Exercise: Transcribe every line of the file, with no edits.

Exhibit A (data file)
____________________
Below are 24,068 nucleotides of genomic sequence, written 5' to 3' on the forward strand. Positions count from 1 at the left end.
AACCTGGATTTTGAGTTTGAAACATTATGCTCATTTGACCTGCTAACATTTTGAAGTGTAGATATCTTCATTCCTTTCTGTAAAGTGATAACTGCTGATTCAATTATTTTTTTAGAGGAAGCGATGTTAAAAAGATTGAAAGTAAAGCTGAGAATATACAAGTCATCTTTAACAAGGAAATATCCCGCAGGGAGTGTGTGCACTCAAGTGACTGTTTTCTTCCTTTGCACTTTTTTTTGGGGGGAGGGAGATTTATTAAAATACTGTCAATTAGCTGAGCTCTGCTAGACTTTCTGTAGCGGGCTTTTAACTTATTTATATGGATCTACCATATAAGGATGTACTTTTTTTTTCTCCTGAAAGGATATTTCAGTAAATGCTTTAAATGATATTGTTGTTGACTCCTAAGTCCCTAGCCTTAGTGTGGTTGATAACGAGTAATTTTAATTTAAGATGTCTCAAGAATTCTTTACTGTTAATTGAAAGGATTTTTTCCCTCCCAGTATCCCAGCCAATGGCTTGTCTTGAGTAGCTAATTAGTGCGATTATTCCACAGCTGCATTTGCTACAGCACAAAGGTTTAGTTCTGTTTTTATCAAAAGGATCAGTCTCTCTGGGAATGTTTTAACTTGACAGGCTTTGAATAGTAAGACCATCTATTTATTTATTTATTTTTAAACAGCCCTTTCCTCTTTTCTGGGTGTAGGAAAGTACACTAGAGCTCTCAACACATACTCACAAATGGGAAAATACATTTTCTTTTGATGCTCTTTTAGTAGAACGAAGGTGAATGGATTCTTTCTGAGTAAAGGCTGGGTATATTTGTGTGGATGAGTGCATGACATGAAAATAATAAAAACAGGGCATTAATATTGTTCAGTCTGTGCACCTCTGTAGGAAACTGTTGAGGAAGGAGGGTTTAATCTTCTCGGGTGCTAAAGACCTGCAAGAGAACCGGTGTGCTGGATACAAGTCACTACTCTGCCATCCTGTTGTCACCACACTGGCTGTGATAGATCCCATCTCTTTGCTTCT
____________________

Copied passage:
Below are 24,068 nucleotides of genomic sequence, written 5' to 3' on the forward strand. Positions count from 1 at the left end.
AACCTGGATTTTGAGTTTGAAACATTATGCTCATTTGACCTGCTAACATTTTGAAGTGTAGATATCTTCATTCCTTTCTGTAAAGTGATAACTGCTGATTCAATTATTTTTTTAGAGGAAGCGATGTTAAAAAGATTGAAAGTAAAGCTGAGAATATACAAGTCATCTTTAACAAGGAAATATCCCGCAGGGAGTGTGTGCACTCAAGTGACTGTTTTCTTCCTTTGCACTTTTTTTTGGGGGGAGGGAGATTTATTAAAATACTGTCAATTAGCTGAGCTCTGCTAGACTTTCTGTAGCGGGCTTTTAACTTATTTATATGGATCTACCATATAAGGATGTACTTTTTTTTTCTCCTGAAAGGATATTTCAGTAAATGCTTTAAATGATATTGTTGTTGACTCCTAAGTCCCTAGCCTTAGTGTGGTTGATAACGAGTAATTTTAATTTAAGATGTCTCAAGAATTCTTTACTGTTAATTGAAAGGATTTTTTCCCTCCCAGTATCCCAGCCAATGGCTTGTCTTGAGTAGCTAATTAGTGCGATTATTCCACAGCTGCATTTGCTACAGCACAAAGGTTTAGTTCTGTTTTTATCAAAAGGATCAGTCTCTCTGGGAATGTTTTAACTTGACAGGCTTTGAATAGTAAGACCATCTATTTATTTATTTATTTTTAAACAGCCCTTTCCTCTTTTCTGGGTGTAGGAAAGTACACTAGAGCTCTCAACACATACTCACAAATGGGAAAATACATTTTCTTTTGATGCTCTTTTAGTAGAACGAAGGTGAATGGATTCTTTCTGAGTAAAGGCTGGGTATATTTGTGTGGATGAGTGCATGACATGAAAATAATAAAAACAGGGCATTAATATTGTTCAGTCTGTGCACCTCTGTAGGAAACTGTTGAGGAAGGAGGGTTTAATCTTCTCGGGTGCTAAAGACCTGCAAGAGAACCGGTGTGCTGGATACAAGTCACTACTCTGCCATCCTGTTGTCACCACACTGGCTGTGATAGATCCCATCTCTTTGCTTCT